Lee talked with the man extensively about his experience and, in helping him, created Phoenix Rising Yoga Therapy. He launched the program at the DeSisto School for emotionally troubled teens in Lenox, Massachusetts, in 1986, building on his background in group dynamics from the psychology movements of the 1970s. (Lee is not a licensed psychotherapist.) Practiced by yoga teachers, bodyworkers, physical therapists, and psychologists, the method aims to bridge the gap between body and mind. Unlike traditional therapy—which might focus on eliminating a phobia or improving a skill, such as communication between spouses—Phoenix Rising sessions focus on helping people recognize their own body’s wisdom and get to the source of emotions that may be causing aches and pains, physical or otherwise.
I wanted to experience the method for myself, so I turned to Carol S. James, one of 1,012 Phoenix Rising Yoga Therapy practitioners around the world. We began by talking on a couch, where James asked me about my health, state of mind, and background. After telling her about a few things that were troubling my mind on that particular day, we moved to another area in the softly lit room, where we sat facing each other on a large, puffy mat. James asked me to focus on my breath, which brought me into the moment and allowed me to begin to talk.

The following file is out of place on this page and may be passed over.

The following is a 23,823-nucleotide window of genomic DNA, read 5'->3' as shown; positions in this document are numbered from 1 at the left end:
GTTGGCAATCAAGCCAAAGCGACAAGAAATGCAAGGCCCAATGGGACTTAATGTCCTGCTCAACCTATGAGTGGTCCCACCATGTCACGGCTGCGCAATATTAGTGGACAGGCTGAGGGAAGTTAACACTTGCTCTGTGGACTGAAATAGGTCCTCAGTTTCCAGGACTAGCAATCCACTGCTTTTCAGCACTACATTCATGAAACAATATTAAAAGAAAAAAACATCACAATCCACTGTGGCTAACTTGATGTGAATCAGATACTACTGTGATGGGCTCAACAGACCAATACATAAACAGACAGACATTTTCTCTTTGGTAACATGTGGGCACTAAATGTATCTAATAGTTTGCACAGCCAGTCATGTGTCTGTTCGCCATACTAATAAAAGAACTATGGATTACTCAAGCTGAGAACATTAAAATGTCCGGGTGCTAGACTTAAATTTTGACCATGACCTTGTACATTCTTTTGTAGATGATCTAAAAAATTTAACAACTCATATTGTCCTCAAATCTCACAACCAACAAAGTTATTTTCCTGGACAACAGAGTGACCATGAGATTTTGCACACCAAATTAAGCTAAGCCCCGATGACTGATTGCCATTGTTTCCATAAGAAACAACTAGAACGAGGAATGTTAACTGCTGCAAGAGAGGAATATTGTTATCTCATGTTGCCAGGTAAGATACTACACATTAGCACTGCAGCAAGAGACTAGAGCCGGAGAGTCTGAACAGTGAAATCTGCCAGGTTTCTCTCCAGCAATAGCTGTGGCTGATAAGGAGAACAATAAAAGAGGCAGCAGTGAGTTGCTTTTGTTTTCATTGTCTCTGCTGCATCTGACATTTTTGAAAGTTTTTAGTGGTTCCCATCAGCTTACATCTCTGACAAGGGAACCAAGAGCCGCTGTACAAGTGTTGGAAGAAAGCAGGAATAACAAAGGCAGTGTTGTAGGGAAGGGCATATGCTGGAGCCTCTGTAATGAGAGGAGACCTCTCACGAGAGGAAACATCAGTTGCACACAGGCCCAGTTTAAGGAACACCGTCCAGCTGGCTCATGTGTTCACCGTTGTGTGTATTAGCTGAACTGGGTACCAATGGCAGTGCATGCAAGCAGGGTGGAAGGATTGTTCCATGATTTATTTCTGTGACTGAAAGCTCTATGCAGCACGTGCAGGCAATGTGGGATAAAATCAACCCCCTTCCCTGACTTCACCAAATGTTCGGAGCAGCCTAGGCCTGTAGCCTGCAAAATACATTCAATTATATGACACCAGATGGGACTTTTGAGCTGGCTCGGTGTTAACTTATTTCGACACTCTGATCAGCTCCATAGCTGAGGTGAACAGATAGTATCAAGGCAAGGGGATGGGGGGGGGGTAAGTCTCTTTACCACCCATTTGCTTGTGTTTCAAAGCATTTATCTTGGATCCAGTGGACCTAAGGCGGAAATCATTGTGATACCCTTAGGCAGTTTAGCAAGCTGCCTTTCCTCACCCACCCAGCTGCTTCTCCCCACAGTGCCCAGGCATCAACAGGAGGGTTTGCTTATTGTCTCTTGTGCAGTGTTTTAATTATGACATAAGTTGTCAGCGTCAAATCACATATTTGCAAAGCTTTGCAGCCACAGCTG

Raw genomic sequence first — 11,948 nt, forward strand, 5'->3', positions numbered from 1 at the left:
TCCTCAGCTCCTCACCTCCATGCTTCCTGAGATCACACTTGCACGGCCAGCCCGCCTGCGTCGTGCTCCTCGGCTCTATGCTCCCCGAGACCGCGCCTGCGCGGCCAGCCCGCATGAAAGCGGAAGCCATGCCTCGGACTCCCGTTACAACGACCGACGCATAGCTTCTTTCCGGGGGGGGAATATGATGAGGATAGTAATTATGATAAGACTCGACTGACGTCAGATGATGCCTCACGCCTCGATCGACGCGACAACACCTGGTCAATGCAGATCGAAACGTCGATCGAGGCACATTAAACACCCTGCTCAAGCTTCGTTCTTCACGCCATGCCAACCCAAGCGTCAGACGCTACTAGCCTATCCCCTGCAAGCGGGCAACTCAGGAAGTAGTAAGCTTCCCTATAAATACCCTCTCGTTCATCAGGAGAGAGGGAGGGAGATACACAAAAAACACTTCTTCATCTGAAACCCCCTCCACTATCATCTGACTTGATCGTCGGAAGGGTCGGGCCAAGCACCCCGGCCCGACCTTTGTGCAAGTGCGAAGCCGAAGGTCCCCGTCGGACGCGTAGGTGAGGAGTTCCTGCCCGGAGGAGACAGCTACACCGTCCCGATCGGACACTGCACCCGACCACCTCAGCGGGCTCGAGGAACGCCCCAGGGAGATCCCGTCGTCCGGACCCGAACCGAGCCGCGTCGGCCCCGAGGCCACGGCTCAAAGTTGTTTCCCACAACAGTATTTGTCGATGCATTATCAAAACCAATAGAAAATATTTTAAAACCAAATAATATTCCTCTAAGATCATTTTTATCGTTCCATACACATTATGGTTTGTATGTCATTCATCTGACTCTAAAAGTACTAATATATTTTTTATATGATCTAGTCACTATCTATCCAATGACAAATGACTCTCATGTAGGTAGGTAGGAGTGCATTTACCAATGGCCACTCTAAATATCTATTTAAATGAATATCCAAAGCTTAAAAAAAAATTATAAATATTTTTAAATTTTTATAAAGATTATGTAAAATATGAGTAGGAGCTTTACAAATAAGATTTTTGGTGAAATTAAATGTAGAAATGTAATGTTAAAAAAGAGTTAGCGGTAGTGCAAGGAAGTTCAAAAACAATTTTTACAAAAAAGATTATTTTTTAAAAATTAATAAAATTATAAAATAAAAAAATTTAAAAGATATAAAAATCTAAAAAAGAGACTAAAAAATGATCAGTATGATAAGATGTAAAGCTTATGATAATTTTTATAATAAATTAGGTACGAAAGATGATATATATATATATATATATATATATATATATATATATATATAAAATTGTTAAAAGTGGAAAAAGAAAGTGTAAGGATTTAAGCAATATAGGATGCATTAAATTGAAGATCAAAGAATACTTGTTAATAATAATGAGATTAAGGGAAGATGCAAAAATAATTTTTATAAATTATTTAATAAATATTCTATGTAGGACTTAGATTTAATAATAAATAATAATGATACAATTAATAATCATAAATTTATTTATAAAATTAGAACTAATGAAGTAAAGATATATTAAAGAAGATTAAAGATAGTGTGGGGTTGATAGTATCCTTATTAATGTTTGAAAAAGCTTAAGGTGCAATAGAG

Throughout the session, she moved me into very gentle supported poses (backbends, forward bends, and leg stretches), almost the way a personal trainer might stretch a client at the end of a workout. She asked me to tell her more about my thoughts, and repeated many of my words. The session sounded something like this:
“I feel sad that I’m 40 and alone.”
“You’re sad that you’re 40 and alone.”
“It’s surprising. I didn’t expect this to happen.”
“You’re surprised. Tell me more about that.”
And so on, until I found myself leaning back, physically, directly onto Carol and telling her more—a “more” I had never gotten to before.
The experience of physically leaning on someone while revealing myself to the person was one of the most profound I have ever had. During my session, I felt a connection to my deepest self, the self that is at peace. The combination of discussion and touch was sweet and deep.
At the end of the session, my heart was as open with love toward myself as it had ever been. The emotional breakthrough was not traumatic but physically and spiritually enlightening. I hate to glibly paraphrase Bob Dylan, but I truly felt released, and as Richard Miller said, I met myself right where I was, with love.
Donna Raskin is a yoga teacher and writer in Rockport, Massachusetts, and author of Yoga Beats the Blues.